CLARA will use a private based value capture model to provide the required resources from the value uplift of the land to fund the related infrastructure including the High Speed Rail.
Whilst detailed financials are commercial in confidence and therefore not published here, the below information from a submission written for Goodman, to the NSW Parliamentary Inquiry into Capturing the Value of Transport Infrastructure details how the process works.
“Obviously as a revenue raising device, value capture has been in existence for a considerable period of time.
However, the creation of value capture models to support the funding of infrastructure projects has become more sophisticated over recent times. As economies become more complex and the funding gaps for infrastructure cause unintended consequences for both the economy broadly and the form and shape of our Cities, investigating better methods of raising funds has come into sharp focus.
There is universal recognition across government and industry that well-planned investments in transport infrastructure increase surrounding property values and tax revenues. Research shows that these increases are greatest when transport investment is teamed with integrated land use – transport planning.
Integrated land use – transport planning links transport and land development investment decisions, increases accessibility to transit, reduces private vehicle travel, makes better use of infrastructure and urban land, and ultimately improves the quality of life of residents and workers
(Transport Infrastructure Council 2003).
It involves a number of factors:
Value capture programs contribute to public infrastructure decision making by promoting ‘smart growth’ principles. “Smart growth means managing urban development patterns and transportation networks to minimise environmental impacts and maximise the social and economic health to the community while making prudent use of capital and operating expenditures” (McIntosh et al 2014).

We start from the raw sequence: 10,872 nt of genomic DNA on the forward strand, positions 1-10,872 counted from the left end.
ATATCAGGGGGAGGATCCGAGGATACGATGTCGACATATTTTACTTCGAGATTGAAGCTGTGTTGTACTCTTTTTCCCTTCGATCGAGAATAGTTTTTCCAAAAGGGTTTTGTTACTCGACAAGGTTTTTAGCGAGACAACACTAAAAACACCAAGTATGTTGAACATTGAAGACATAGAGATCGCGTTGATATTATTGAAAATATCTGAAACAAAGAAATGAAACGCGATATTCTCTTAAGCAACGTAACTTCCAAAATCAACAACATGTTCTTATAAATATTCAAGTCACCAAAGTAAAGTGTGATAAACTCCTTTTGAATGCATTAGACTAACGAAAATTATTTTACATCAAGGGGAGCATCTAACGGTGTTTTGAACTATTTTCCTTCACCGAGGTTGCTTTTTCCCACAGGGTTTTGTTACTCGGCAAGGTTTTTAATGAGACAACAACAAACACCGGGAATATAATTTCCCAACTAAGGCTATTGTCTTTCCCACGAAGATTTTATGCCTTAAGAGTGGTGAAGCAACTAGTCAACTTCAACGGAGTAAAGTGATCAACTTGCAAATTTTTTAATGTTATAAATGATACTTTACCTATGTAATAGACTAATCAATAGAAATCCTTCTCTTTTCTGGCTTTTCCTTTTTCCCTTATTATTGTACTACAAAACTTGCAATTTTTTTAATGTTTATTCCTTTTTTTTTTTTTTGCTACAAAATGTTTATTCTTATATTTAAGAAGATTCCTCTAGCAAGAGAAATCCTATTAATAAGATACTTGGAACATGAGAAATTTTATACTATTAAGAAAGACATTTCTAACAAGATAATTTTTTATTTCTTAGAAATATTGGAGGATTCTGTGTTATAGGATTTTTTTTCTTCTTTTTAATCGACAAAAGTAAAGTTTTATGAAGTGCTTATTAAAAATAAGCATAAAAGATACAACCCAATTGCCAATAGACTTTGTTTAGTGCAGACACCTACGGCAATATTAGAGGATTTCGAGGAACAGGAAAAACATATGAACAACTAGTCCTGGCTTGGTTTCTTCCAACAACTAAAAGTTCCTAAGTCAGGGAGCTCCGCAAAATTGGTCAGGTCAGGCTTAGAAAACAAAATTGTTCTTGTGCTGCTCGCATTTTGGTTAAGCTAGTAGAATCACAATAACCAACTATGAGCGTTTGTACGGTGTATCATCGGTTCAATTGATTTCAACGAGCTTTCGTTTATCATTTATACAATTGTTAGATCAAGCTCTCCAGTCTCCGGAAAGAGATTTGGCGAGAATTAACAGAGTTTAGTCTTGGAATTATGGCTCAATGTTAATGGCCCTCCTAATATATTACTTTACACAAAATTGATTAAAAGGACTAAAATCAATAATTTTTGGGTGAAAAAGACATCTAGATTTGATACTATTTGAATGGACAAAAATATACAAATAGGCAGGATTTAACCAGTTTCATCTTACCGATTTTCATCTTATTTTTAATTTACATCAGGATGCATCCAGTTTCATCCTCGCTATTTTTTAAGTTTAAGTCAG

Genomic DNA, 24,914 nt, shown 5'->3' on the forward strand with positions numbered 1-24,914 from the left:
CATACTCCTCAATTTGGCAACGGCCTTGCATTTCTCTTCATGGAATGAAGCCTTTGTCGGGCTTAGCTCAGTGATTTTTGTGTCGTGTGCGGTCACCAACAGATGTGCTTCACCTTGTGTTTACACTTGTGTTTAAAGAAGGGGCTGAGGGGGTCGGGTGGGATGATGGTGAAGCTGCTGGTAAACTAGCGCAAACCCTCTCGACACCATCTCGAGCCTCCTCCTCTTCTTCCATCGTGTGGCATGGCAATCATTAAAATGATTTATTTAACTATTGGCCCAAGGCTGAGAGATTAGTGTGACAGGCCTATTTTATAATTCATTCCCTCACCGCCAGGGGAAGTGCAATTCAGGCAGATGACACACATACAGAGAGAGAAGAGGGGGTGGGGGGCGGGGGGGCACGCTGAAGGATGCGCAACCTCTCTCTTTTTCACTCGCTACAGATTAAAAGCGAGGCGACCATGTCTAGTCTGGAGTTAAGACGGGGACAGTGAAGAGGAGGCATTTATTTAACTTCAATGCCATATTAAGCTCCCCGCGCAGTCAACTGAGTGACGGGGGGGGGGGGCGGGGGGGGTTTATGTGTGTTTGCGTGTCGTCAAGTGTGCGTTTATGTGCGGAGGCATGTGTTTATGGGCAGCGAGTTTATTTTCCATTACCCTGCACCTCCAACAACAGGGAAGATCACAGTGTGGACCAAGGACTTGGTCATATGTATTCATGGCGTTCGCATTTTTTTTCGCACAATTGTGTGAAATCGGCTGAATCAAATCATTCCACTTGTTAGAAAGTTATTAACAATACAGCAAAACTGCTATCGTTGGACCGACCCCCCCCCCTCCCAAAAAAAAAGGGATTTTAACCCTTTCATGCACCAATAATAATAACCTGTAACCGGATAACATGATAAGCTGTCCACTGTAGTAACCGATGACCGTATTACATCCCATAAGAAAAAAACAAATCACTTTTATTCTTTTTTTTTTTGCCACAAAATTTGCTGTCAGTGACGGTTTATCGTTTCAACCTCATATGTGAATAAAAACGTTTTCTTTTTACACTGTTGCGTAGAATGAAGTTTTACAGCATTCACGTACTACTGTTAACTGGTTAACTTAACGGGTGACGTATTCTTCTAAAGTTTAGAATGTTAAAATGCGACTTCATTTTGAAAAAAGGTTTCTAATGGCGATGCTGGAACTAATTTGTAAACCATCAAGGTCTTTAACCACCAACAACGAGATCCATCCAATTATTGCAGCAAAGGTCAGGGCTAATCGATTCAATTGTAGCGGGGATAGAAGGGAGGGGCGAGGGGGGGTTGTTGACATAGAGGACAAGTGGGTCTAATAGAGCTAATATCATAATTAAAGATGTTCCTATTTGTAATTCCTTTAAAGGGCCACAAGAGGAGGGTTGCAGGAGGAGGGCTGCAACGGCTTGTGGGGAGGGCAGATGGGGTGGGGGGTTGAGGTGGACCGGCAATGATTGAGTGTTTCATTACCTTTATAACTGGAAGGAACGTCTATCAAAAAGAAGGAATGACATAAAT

The infrastructure tasks for cities like Sydney and Melbourne is made more difficult due to past planning policies that promoted urban sprawl. As a consequence, the population density in Sydney is approximately 350 people per square kilometre over a 12,000 square kilometre basin. Connecting the parts of Sydney together is a significant challenge unless density around existing infrastructure nodes becomes an accepted normalised planning outcome.
By way of example, London, Paris, and New York all have population densities in excess of 6,000 people per square kilometre. Not unsurprisingly, all those cities have extensive public transport networks and approximately 80% of residents rely on public transport for daily travel. As cities they have adopted planning policies that make reliance on public transport convenient, by creating liveable, walkable, cycle-able mixed use precincts. Our city planners need to embrace a less homogenous and prescriptive planning framework which create “activity silos” which in turn creates reliance on cars to move between regions for work, play or leisure. By creating well planned, mixed-use precincts and intensifying the use of existing infrastructure and new infrastructure a more effective and ambitious planning outcome can be achieved.”
Value capture is the use of proceeds from the uplift in value of land that comes from transport and other infrastructure being built nearby. Value Capture allows for part of the land value uplift to partly or wholly fund physical and social infrastructure. It is known in many forms of taxes, charges, duties, levies and private contributions.